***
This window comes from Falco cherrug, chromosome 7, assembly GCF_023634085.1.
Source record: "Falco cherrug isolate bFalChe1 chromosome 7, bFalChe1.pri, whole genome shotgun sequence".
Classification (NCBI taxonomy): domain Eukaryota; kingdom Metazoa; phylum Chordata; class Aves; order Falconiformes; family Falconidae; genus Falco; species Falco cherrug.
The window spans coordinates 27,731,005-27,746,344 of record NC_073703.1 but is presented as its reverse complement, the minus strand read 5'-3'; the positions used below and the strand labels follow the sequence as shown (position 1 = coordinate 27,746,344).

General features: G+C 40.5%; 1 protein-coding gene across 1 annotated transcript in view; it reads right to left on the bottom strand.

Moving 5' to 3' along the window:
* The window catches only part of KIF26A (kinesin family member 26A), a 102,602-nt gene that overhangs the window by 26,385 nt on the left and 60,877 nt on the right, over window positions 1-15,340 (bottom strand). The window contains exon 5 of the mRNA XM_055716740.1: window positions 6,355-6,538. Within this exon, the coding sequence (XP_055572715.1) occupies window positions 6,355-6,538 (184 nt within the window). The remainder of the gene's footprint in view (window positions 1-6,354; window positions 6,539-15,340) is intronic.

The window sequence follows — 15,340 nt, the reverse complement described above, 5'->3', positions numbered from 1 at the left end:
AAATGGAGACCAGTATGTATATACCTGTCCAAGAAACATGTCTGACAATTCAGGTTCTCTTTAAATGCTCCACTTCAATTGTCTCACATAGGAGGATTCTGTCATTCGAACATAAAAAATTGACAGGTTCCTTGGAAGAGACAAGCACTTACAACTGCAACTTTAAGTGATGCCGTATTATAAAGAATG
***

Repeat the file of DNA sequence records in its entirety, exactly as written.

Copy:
This window comes from Falco cherrug, chromosome 7, assembly GCF_023634085.1.
Source record: "Falco cherrug isolate bFalChe1 chromosome 7, bFalChe1.pri, whole genome shotgun sequence".
Classification (NCBI taxonomy): domain Eukaryota; kingdom Metazoa; phylum Chordata; class Aves; order Falconiformes; family Falconidae; genus Falco; species Falco cherrug.
The window spans coordinates 27,731,005-27,746,344 of record NC_073703.1 but is presented as its reverse complement, the minus strand read 5'-3'; the positions used below and the strand labels follow the sequence as shown (position 1 = coordinate 27,746,344).

General features: G+C 40.5%; 1 protein-coding gene across 1 annotated transcript in view; it reads right to left on the bottom strand.

Moving 5' to 3' along the window:
* The window catches only part of KIF26A (kinesin family member 26A), a 102,602-nt gene that overhangs the window by 26,385 nt on the left and 60,877 nt on the right, over window positions 1-15,340 (bottom strand). The window contains exon 5 of the mRNA XM_055716740.1: window positions 6,355-6,538. Within this exon, the coding sequence (XP_055572715.1) occupies window positions 6,355-6,538 (184 nt within the window). The remainder of the gene's footprint in view (window positions 1-6,354; window positions 6,539-15,340) is intronic.

The window sequence follows — 15,340 nt, the reverse complement described above, 5'->3', positions numbered from 1 at the left end:
AAATGGAGACCAGTATGTATATACCTGTCCAAGAAACATGTCTGACAATTCAGGTTCTCTTTAAATGCTCCACTTCAATTGTCTCACATAGGAGGATTCTGTCATTCGAACATAAAAAATTGACAGGTTCCTTGGAAGAGACAAGCACTTACAACTGCAACTTTAAGTGATGCCGTATTATAAAGAATG